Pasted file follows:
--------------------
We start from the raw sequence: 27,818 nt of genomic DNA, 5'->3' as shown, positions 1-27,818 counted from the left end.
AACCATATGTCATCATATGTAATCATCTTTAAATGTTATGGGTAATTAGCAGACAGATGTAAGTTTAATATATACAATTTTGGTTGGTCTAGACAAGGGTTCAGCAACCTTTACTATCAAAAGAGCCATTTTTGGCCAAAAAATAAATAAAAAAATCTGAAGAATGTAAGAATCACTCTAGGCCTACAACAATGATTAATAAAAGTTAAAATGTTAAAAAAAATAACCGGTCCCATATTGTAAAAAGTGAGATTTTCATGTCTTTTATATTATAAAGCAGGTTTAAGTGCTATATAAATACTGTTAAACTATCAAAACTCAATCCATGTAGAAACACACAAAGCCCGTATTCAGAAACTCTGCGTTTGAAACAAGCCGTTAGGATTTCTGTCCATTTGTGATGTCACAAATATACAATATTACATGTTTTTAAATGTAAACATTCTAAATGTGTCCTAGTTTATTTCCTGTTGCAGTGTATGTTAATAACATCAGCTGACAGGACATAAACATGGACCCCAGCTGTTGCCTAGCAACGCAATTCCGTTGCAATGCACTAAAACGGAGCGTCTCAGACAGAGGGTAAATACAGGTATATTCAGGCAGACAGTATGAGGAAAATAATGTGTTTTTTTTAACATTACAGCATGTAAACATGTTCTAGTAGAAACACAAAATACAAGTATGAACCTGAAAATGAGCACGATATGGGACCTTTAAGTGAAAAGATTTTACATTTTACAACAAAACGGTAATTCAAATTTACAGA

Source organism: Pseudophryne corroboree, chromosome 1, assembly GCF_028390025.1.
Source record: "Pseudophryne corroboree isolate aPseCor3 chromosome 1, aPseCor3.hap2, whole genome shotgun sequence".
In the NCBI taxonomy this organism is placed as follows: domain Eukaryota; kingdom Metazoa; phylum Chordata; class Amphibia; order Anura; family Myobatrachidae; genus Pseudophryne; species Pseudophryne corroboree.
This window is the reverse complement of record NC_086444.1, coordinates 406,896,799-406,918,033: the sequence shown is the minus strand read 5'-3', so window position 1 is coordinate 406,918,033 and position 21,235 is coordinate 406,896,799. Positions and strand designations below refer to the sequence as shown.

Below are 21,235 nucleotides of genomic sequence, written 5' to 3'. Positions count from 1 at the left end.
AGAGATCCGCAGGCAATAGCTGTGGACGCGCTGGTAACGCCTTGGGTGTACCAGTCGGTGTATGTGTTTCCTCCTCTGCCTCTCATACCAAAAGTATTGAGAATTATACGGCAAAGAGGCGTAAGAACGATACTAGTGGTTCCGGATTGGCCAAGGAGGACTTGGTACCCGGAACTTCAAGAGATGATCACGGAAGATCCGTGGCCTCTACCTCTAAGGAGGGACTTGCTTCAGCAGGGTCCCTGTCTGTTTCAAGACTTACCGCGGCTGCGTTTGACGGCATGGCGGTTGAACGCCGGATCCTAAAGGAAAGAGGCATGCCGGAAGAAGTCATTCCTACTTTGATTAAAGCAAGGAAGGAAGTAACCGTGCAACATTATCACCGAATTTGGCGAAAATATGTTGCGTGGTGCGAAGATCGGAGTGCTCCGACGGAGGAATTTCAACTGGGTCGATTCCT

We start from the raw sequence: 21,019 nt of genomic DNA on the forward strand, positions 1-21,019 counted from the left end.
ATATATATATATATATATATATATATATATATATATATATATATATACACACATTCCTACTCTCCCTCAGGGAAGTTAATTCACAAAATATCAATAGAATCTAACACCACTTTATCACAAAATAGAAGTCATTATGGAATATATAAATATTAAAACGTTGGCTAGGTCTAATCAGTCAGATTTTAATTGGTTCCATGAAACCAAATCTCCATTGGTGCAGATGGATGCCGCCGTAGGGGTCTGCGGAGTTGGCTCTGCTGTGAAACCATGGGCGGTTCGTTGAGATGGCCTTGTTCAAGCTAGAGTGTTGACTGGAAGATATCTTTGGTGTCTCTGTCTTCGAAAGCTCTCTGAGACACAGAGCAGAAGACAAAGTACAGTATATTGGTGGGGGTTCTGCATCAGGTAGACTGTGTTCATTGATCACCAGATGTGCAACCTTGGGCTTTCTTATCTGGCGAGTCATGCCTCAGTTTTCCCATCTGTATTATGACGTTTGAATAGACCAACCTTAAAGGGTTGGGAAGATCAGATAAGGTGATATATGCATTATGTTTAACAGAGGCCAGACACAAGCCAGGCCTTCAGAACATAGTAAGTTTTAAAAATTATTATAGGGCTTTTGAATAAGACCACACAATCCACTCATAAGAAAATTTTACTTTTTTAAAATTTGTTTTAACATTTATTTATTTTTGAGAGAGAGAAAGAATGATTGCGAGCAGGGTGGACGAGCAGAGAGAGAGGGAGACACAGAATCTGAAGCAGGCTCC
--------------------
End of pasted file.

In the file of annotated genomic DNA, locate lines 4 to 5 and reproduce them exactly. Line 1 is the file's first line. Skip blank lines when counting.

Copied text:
Source record: "Pseudophryne corroboree isolate aPseCor3 chromosome 1, aPseCor3.hap2, whole genome shotgun sequence".
In the NCBI taxonomy this organism is placed as follows: domain Eukaryota; kingdom Metazoa; phylum Chordata; class Amphibia; order Anura; family Myobatrachidae; genus Pseudophryne; species Pseudophryne corroboree.